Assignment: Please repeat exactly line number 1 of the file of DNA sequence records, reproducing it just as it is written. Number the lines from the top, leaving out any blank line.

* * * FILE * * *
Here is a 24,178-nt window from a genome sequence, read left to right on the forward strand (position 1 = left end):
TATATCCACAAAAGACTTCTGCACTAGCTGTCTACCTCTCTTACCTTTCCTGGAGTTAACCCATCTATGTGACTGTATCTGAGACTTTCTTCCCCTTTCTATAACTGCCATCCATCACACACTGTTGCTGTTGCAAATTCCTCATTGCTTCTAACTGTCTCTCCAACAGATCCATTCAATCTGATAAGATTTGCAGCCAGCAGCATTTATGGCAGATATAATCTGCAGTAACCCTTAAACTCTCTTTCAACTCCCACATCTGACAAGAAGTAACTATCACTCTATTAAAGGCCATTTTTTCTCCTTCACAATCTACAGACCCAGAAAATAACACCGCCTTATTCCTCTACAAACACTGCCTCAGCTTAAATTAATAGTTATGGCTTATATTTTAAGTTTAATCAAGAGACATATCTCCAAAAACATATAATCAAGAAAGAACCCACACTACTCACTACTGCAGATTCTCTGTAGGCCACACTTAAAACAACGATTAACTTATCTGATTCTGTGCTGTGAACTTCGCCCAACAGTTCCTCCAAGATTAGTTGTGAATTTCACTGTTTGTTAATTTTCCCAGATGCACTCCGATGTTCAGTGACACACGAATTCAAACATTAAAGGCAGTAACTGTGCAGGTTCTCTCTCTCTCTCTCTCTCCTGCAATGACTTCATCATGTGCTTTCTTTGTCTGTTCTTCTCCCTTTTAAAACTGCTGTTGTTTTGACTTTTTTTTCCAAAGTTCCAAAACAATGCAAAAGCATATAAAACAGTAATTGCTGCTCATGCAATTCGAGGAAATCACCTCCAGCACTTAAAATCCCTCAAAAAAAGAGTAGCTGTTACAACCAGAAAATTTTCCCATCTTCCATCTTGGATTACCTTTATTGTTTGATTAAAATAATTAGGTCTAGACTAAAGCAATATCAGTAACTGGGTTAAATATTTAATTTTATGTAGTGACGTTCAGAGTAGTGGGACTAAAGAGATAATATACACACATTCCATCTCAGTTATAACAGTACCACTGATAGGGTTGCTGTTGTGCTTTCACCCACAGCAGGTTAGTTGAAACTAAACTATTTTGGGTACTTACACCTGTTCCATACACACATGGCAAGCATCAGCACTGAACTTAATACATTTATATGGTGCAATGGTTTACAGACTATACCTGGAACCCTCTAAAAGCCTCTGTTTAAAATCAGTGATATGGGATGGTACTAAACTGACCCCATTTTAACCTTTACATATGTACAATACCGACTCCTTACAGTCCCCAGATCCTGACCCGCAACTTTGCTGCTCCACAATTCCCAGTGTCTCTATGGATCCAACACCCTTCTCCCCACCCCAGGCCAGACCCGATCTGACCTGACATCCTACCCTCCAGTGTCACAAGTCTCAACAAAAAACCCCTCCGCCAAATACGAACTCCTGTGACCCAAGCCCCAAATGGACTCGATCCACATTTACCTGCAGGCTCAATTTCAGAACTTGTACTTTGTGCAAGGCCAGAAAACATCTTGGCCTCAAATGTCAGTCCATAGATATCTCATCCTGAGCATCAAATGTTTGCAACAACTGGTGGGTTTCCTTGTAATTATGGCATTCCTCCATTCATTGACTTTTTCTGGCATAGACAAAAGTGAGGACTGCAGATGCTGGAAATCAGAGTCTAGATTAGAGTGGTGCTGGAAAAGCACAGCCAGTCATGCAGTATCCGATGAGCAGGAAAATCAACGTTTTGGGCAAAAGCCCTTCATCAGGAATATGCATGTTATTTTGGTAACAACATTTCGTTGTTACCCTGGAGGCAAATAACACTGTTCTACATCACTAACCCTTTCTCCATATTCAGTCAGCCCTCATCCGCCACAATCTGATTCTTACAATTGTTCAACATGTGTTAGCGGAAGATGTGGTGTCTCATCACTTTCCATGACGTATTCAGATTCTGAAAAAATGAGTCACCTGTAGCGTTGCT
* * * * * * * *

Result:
Here is a 24,178-nt window from a genome sequence, read left to right on the forward strand (position 1 = left end):